Your work looks really risky for the dancers. What can you tell me about injuries? You know, for what we do there aren’t as many injuries as you would think. When you hire the right people, they have complete awareness of who they are and what they need to do to stay injury-free. For the first five years after I started the company there were injuries left and right. The emergency room nurses knew us on a first-name basis. I didn’t know what I was doing. I was like, “Why not, let’s try it — Oh shit, sorry!” and the performers who were just starting out with me were not as ready or as well-trained as they are now… so we were all learning. Now I hire people who are more aware of who they are, who have more technique, and so the main injuries we have are sprained ankles, and broken toes, fingers, and ribs. That’s regular for us.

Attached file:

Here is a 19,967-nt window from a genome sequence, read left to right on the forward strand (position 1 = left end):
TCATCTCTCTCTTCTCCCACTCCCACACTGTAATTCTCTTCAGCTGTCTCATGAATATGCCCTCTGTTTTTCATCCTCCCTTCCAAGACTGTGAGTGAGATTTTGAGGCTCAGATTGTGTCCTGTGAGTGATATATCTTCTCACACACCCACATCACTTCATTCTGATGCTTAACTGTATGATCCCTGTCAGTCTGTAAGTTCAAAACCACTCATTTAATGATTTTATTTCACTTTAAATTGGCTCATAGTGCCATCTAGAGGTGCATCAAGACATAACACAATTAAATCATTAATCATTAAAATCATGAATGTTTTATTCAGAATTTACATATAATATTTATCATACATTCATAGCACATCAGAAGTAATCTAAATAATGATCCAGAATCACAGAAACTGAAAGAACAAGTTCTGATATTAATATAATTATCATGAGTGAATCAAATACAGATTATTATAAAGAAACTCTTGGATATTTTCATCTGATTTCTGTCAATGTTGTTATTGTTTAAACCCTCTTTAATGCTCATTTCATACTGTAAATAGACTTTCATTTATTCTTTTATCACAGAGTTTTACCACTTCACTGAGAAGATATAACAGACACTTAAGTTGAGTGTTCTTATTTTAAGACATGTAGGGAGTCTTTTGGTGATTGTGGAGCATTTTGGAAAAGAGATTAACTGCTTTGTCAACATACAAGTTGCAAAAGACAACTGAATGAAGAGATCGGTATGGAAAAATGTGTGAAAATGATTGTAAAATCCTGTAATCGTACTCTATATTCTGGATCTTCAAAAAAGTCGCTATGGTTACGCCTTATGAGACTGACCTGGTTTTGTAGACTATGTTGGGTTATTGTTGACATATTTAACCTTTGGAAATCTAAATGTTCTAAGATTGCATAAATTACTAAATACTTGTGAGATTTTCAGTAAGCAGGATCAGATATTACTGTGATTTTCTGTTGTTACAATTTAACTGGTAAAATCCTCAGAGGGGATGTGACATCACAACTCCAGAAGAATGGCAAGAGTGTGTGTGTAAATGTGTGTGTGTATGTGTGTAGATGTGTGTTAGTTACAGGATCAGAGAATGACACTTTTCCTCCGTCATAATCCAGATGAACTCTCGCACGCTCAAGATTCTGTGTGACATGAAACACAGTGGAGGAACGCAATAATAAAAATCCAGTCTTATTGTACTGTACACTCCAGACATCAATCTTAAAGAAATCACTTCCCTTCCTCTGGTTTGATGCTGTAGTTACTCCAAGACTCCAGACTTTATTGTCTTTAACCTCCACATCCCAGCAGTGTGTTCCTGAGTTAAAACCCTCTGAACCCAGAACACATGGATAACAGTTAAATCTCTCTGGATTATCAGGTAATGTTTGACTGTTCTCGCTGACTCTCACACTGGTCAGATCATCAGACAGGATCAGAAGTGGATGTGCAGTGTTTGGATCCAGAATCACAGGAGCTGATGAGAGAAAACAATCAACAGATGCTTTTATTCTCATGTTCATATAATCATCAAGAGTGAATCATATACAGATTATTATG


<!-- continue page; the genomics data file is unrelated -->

What else do you want your Santa Barbara audience to know about Diavolo? Still to this day, after 12 years of touring, I cannot describe what Diavolo is about. We are not a dance company, or a circus, or a theater company; there is something fascinating and indescribable about this work. Whether you like it or not you will still appreciate it for what it is. It’s definitely unusual — unusually visceral and visual.


Diavolo will perform at the Granada Theatre (1214 State St.) on Friday, February 25 at 7:30 p.m. For tickets, call 899-2222 or visit granadasb.org.